Shredded bags of trash and abandoned furniture block sidewalks. Windows covered with cardboard, wood or nothing at all makes it obvious that no one has lived in some of these Point Breeze homes in a long time.

Charlie Elison is ready for these houses be reborn as homes — or be torn down to make way for new construction.

"Just imagine if the roof or the side wall caves in," said Elison, who lives in the neighborhood. "It's dangerous."

Recently named the “hottest Philly neighborhood of 2017” by Curbed Philly and real estate website Zillow, the large South Philadelphia neighborhood is also the busiest area for the city’s Department of Licenses and Inspections.

Agency staff have assembled a “data warehouse” during the past couple of years that they use to identify structures that are in such a state of decay that they should be demolished. They’re doing this in Point Breeze and all over the city.

The department estimates that abandoned and dangerous properties cost the city $20 million annually in both upkeep and lost tax revenue. Abandoned structures have also been linked to crimes and fires.

The agency’s database contains information pulled from many different sources. It gives a more accurate profile of how intact a structure is. The computer program gives the property a rating and predicts whether or not it has been abandoned.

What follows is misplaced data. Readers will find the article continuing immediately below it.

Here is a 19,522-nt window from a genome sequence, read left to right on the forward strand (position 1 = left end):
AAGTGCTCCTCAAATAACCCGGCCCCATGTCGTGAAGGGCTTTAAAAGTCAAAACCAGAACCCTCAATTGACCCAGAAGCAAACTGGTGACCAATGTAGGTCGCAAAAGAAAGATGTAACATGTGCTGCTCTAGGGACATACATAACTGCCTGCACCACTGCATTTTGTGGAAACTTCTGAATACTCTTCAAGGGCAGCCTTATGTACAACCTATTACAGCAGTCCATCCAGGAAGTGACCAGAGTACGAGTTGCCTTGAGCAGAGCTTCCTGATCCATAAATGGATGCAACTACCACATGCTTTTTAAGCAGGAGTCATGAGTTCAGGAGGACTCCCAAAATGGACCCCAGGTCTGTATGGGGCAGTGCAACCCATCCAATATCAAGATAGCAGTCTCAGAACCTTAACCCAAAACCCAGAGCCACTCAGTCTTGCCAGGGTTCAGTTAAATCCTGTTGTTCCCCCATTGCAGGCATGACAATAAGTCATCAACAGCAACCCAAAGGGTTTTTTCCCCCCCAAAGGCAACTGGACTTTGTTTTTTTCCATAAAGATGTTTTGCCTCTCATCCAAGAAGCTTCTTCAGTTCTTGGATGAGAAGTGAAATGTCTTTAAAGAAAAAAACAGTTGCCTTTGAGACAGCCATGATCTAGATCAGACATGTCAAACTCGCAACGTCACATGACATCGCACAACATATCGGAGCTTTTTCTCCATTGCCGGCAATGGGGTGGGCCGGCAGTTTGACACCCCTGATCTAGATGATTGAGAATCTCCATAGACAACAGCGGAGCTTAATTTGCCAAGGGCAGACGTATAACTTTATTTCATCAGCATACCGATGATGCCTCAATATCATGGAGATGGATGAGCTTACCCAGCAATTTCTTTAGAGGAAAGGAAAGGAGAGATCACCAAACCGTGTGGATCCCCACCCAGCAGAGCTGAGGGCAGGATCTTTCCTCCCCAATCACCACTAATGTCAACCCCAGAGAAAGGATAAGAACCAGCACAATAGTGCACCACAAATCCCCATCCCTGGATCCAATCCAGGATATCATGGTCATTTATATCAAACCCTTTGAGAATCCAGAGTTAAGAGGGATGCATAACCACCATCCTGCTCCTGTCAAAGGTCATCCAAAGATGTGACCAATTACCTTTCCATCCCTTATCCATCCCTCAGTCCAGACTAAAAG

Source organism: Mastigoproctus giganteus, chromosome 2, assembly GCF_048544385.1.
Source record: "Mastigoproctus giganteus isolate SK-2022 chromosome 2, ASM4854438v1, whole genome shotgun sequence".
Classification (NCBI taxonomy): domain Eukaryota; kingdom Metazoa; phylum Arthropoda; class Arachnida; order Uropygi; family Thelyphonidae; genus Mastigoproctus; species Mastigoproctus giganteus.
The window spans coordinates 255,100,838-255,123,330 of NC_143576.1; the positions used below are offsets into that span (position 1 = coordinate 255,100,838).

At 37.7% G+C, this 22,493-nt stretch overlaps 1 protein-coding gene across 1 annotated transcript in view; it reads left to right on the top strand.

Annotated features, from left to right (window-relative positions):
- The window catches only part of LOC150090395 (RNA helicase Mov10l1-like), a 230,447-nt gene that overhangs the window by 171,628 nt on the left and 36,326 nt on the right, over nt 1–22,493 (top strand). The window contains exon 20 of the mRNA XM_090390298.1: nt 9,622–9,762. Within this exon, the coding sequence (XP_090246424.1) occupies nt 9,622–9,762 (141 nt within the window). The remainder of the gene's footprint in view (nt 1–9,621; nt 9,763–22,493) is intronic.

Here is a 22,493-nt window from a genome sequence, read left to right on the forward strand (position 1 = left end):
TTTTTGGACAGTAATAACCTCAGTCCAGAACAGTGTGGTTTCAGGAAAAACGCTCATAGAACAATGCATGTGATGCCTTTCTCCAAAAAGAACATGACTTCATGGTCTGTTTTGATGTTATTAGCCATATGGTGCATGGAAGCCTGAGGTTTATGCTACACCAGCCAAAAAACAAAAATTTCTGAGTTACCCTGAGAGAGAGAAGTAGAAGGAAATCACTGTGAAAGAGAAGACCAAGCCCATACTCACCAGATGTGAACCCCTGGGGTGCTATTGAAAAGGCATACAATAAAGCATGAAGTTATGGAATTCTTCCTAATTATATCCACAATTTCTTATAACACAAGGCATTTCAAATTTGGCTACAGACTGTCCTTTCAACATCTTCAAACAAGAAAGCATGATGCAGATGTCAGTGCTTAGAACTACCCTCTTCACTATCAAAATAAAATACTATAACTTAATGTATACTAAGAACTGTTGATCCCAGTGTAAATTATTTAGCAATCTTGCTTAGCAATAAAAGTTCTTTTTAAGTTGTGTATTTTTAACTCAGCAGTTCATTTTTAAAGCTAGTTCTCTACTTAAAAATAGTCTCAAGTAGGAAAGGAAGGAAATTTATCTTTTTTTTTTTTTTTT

“This allows us to be a lot more proactive in triaging which properties are damaged,” said Rebecca Swanson, the agency’s planning director. “The technology is constantly evolving and we will get new information every year.”

New tools, such as aerial images, give department inspectors more to work with before making the trip to go see a property — as well as helping them see problems that are hidden from street level.

“A lot of structural problems come from roofs with water damage,” said Swanson. “These can seem totally intact from the street.”

The department isn’t doing all the demolishing — razing a house costs about $17,000. Instead, the city has been responding to demolition requests from parties who purchase the dilapidated properties and lets them shoulder the cost.

“The market is taking care of it in that area,” said Karen Guss, the agency’s communications director, referring to Point Breeze. “Developers are snapping up these properties.”

Point Breeze has more than triple the number of unsafe structures than neighboring East Passyunk and Dickinson Narrows on the other side of South Broad Street. The city is citing property owners in an effort to force them to comply with building codes and public health standards.

“I hope this is a kick in the butt to people who are sitting on properties and allowing them to be overgrown with trash,” said Elison, who is an executive board member of the Point Breeze Community Development Corporation. “Whether they are too busy to maintain their own properties or they are waiting to sell and cash out, it’s not good for the community.”